New York

Isamu Wakabayashi

Akira Ikeda Gallery | New York

The language of Isamu Wakabayashi’s sculptures is a familiar one. What these works have to say, specifically, is another matter. Solid and grounded, the expressive capacity of these simple geometric forms is articulated in their elemental materials—sulfur, steel, linen, plaster, wood—wrought to produce archaeological surfaces that appear to have experienced oxidation, corrosion, and decay. Perhaps it is the preponderance of the pale yellow and dangerously toxic sulfur that accounts for the sense of danger emanating from Wakabayashi’s sculptures. Pockmarked with a gridded polka-dot pattern, or slaked with thin washes of this crystalline substance, his works suggest a curious technological fiction, as though they once performed a now obsolete function. Enhancing this vague sense of abandonment and uselessness, are points on the surfaces reminiscent of hookups or connections, as though some source of internal energy was to have been tapped from these component cells and integrated into a larger system.

This formal language alludes to mystery, to instability, and to an inability to excavate undecipherable surfaces that nevertheless appear to be coded with sufficient information to unlock their secrets: surfaces as the missing link between the present esthetic function of these objects and a dimly perceived other life—one that is no fiction at all, but rockets from cultural to geologic history, to a time when this sulfur, and wood, and linen were of the earth. Perhaps the fiction is the idea that it could be any other way. Though mined, or harvested, or processed and transformed into these material parcels now cherished in climate-controlled interiors, their chemical structure continues to change, albeit much more gradually, and the function they serve today will, in another million years have become another of their remote histories.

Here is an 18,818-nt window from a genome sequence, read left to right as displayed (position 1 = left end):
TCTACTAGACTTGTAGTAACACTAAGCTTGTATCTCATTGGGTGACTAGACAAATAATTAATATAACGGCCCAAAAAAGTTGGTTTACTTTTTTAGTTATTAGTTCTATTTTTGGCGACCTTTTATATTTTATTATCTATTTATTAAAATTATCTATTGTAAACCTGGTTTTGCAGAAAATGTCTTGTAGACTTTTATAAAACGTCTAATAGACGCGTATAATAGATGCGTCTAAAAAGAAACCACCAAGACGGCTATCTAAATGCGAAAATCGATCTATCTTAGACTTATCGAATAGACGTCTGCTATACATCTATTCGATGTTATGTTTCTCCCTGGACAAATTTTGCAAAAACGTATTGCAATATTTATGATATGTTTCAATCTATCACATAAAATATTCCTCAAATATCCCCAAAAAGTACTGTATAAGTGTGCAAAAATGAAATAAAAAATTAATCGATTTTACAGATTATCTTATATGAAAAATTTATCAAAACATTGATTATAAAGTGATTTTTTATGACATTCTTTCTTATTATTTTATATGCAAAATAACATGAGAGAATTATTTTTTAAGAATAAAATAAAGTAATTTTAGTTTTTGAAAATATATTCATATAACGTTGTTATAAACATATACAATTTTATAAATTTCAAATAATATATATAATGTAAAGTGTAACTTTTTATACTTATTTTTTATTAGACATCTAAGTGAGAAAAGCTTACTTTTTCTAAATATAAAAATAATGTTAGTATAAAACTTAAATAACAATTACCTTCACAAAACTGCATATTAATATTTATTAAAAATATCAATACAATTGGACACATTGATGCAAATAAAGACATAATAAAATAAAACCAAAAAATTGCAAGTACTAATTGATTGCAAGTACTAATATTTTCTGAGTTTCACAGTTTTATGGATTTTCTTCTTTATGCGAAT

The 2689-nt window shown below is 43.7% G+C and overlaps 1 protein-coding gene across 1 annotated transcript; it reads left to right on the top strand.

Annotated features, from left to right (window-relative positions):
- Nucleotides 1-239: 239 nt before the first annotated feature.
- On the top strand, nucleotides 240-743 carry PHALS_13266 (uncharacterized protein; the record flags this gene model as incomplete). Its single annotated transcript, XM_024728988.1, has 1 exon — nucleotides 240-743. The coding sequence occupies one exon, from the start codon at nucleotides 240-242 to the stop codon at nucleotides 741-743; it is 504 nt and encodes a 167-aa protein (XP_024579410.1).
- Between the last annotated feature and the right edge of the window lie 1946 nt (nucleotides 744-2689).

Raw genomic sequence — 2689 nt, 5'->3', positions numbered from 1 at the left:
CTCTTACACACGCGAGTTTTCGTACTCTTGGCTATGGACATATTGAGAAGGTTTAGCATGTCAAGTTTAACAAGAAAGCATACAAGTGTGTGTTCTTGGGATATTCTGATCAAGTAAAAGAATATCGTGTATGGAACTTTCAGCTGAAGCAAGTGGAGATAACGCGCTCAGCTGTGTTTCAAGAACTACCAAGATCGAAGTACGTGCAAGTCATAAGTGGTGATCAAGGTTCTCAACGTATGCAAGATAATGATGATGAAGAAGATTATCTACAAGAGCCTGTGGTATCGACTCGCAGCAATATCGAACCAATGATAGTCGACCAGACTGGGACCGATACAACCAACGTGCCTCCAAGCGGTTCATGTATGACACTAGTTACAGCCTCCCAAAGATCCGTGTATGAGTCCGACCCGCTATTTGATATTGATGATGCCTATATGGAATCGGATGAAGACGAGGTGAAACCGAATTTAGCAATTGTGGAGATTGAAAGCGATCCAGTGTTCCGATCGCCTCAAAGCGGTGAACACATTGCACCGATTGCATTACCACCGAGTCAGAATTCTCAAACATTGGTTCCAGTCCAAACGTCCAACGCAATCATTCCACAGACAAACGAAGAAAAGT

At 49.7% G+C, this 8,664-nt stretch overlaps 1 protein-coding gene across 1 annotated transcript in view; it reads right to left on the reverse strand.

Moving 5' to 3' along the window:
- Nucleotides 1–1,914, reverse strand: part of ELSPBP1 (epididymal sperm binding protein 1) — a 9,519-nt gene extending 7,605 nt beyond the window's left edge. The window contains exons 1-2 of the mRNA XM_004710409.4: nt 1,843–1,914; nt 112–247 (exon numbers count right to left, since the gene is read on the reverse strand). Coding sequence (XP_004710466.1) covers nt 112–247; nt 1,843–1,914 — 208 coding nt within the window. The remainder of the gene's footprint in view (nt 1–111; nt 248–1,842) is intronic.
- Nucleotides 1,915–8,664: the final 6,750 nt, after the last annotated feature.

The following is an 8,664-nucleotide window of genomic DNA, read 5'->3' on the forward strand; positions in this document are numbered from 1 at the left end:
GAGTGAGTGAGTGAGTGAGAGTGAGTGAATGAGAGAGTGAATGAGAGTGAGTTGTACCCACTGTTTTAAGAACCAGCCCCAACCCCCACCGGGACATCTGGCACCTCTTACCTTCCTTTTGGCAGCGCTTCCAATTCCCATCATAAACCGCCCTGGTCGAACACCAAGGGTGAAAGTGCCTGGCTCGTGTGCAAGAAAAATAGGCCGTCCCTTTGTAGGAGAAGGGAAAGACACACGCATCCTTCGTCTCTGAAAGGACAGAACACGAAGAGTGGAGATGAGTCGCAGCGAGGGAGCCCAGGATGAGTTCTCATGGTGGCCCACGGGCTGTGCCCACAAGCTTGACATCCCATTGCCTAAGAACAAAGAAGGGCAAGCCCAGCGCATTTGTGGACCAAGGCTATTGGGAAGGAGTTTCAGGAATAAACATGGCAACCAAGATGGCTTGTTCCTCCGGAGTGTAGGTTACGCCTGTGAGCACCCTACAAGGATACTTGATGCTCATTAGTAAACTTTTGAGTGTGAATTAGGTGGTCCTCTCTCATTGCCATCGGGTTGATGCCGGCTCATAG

One could designate the value of Wakabayashi’s sculptures as their equivocation between culture and nature: an entropic state in which such categorical (and, in this case, teleological) distinctions, paralleling the nature of the materials he uses, are arbitrarily constant yet undergo constant change. Given the probability of disorder, the measure of his work has much to do with its capacity to comment on randomness. The connotation of the dust-to-dust metaphysics implicit in Wakabayashi’s sculpture is that consciousness, as the spontaneous by-product of elemental forces, is thoroughly organic, with no end, and no beginning. And yet, its every moment buzzes with the minute differences that metabolize into local meanings, stoppages that we collectively recognize as birth, growth, and decay. These sculptures may imitate the mechanisms of the cosmos, yet by their very logic they demonstrate that imitation is meaningful as an excavation that enables us to register inside/outside simultaneously, as we participate in an inherent activity which is both of great consequence and terribly insignificant.

Shall we attempt to filter the meaning of his work in terms of cultural difference, or to imagine that penetrating its silence and sealed interiors could equal unlocking the distance between East and West? Could we scrutinize its alchemical surfaces sufficiently, in anticipation that, in the residual afterglow of that process, the mysteries of another culture would be illuminated? Would that soothe the chaos of a universe filled with nothing but others into familial stasis? Any labels, such as “Japanese” or “post-Minimal” sculpture, and the question of which traditions, which influences, which philosophies, which references, both seem to settle as yet another crusty sediment upon the weathered skins of these serenely disengaged sculptures.

Jan Avgikos